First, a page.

While TV ads are nothing new we are now seeing the rise of the ‘advergame’ as food companies dive into new technologies to promote their foods to children through branded games featuring products and company mascots.

Advertisers have defended complaints about this new wave of junk food marketing claiming that when playing the game children do not actually see food eaten.

For example, referring to their Donut king website, the advertiser said “the animated mouth is in fact moving away from the donuts
rather than towards them”.

Distributor  Stuart Alexander in defending the Chupa Chups game app claimed “although the character collects numerous quantities of lollipops… he is never actually seen to eat them”.

The existing regulations require ads to be primarily directed to children to be considered in breach of the regulations.

Of course most ads will appeal to a broader audience or advertisers will use this reasoning to defend advertising complaints.

A Nandos TV ad for a children’s fast food meal featuring a child playing with dinosaurs amongst fried chicken, chips and salad was dismissed because the ASB considered it “would be attractive to children but that the images of the product and the overall theme were directed at adults”.

Getting around pester power

And parents needn’t bother complaining that an ad for unhealthy foods featuring children creates pester power.

While the ASB acknowledged that the Oreos biscuit ad featuring a brother and sister having an after-school snack of Oreo biscuits, “was an activity that many children would relate to”, it nonetheless dismissed the complaint claiming it was “adult in theme and not primarily directed to children but rather to the main grocery buyer”.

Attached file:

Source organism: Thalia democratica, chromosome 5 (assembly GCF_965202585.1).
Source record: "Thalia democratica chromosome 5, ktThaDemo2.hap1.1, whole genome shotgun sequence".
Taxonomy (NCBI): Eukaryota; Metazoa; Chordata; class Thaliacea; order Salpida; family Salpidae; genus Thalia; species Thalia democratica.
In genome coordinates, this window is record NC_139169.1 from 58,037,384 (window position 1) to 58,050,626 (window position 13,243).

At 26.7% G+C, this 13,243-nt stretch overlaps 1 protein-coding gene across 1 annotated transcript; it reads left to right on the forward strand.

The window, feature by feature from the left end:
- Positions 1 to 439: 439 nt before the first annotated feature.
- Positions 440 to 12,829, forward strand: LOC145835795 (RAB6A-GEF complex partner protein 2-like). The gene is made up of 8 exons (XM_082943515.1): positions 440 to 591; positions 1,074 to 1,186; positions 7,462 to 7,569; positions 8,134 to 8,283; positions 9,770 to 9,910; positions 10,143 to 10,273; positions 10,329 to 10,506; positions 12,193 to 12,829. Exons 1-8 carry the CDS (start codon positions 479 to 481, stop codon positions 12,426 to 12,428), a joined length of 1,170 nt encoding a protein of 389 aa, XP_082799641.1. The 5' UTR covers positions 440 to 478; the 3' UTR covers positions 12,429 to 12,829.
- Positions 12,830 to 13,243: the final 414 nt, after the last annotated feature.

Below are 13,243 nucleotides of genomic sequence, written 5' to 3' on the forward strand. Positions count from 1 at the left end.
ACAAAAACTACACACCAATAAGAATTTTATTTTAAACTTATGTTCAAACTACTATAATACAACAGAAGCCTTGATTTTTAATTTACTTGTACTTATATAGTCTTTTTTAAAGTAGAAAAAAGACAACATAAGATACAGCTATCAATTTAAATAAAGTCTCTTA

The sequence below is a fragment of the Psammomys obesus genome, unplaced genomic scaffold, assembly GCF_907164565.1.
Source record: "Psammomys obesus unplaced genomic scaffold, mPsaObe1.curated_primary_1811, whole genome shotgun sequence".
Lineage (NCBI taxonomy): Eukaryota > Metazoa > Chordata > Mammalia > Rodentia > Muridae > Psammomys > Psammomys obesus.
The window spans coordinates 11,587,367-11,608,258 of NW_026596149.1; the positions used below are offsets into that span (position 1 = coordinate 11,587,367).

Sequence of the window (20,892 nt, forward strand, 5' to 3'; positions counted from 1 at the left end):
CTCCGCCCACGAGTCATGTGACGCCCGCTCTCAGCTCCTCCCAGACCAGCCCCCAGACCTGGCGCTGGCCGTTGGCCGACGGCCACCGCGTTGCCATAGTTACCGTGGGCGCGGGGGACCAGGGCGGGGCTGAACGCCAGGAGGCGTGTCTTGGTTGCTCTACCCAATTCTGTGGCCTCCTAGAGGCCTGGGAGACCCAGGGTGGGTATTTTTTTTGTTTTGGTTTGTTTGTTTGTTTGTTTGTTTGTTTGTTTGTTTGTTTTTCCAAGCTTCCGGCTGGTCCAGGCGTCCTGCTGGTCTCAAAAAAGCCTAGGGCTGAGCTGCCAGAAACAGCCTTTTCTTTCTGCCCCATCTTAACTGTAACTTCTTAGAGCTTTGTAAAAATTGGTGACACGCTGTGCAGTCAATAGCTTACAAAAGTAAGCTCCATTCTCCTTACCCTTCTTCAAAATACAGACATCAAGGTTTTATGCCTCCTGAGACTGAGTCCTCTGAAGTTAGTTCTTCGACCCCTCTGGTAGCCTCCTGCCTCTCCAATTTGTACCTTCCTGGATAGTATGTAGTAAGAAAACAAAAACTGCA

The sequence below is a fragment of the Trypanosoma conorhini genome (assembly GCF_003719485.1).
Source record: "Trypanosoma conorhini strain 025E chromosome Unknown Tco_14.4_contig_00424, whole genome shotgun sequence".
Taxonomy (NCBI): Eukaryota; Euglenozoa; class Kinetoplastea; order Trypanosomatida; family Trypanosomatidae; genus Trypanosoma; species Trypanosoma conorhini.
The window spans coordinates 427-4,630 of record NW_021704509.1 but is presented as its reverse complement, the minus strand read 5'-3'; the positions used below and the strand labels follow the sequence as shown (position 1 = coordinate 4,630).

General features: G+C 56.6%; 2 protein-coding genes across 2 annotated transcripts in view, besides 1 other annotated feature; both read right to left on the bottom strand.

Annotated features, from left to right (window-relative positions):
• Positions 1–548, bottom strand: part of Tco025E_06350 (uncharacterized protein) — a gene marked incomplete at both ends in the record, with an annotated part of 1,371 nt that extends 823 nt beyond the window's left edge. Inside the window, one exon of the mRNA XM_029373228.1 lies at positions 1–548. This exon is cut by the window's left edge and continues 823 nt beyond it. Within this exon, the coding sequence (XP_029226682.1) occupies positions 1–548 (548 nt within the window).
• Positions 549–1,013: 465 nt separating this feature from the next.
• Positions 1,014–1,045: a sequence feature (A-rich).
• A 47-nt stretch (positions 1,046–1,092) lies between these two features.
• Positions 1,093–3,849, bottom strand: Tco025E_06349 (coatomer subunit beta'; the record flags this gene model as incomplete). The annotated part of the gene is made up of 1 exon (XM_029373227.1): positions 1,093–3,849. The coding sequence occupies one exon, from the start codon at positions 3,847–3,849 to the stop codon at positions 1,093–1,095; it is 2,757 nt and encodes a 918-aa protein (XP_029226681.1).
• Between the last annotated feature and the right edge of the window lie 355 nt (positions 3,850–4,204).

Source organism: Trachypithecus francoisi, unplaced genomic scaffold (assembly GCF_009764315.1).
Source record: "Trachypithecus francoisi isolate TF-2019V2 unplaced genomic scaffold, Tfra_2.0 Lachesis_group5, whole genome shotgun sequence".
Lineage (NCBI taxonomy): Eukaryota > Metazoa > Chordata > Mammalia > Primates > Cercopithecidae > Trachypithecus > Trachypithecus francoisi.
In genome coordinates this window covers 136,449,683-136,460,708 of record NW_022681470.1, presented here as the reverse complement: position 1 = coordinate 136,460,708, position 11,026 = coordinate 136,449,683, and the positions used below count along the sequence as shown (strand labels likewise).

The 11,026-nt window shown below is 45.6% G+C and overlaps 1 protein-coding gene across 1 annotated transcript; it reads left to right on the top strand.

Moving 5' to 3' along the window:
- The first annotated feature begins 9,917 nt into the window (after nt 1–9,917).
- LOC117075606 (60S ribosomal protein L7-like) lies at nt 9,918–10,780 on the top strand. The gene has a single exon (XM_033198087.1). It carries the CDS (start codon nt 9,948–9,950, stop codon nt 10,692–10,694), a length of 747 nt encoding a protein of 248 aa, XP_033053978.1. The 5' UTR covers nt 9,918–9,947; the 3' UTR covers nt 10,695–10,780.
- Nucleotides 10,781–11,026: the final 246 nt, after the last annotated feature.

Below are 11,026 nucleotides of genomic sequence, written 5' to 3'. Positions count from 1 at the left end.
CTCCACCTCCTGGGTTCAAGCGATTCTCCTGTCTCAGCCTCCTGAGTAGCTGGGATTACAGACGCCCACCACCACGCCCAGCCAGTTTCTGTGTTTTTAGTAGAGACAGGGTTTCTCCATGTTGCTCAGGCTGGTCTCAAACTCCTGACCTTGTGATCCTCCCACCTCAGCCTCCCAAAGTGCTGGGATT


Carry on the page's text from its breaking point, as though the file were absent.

In response to the complaint about the Chupa Chups gaming app, distributor Stuart Alexander said the lollipops were not of principal appeal to children because “the product is enjoyed by many adult consumers including famous celebrities such as MadonnaDavid Beckham, Kirsty Alley and the 1970’s TV character Kojak.”

The Board also said of the Donut King website “although the ‘Kids Corner’ of the website is targeted to children, donuts themselves are not targeted to and of principal appeal to children.”

These examples may seem amusing but they demonstrate the gaping loopholes in the self-regulatory approaches to restricting junk food marketing to children.

Food and advertising industry organisations argue that industry commitment to these initiatives is evidence that companies are taking seriously their responsibility to be ‘part of the solution’ to childhood obesity in Australia.

They claim that these voluntary initiatives have been effective in reducing food marketing to children.

Laughable loopholes: time for government action

But these judgements by the body responsible for policing these codes, and the response from the food companies themselves, tell a
different story entirely.

One where exploiting loopholes, laughable excuses and fanciful spin show that the food and advertising industries are looking for every defence imaginable to ensure that their products and advertisements can continue to be promoted to children.

This hardly depicts a true ‘commitment to responsible advertising and marketing of food and beverages to children’ that the initiatives are deemed to be.

Instead it’s further evidence that neither industry can be relied on to effectively restrict children’s exposure to advertisements for unhealthy foods.

Industry has had its chance to prove it can be trusted. We now need governments to step up and take this issue seriously, by introducing measures that really are in the best interest of children’s health.

Clare Hughes is Nutrition Program Manager and Wendy Watson, Nutrition Project Officer at Cancer Council NSW.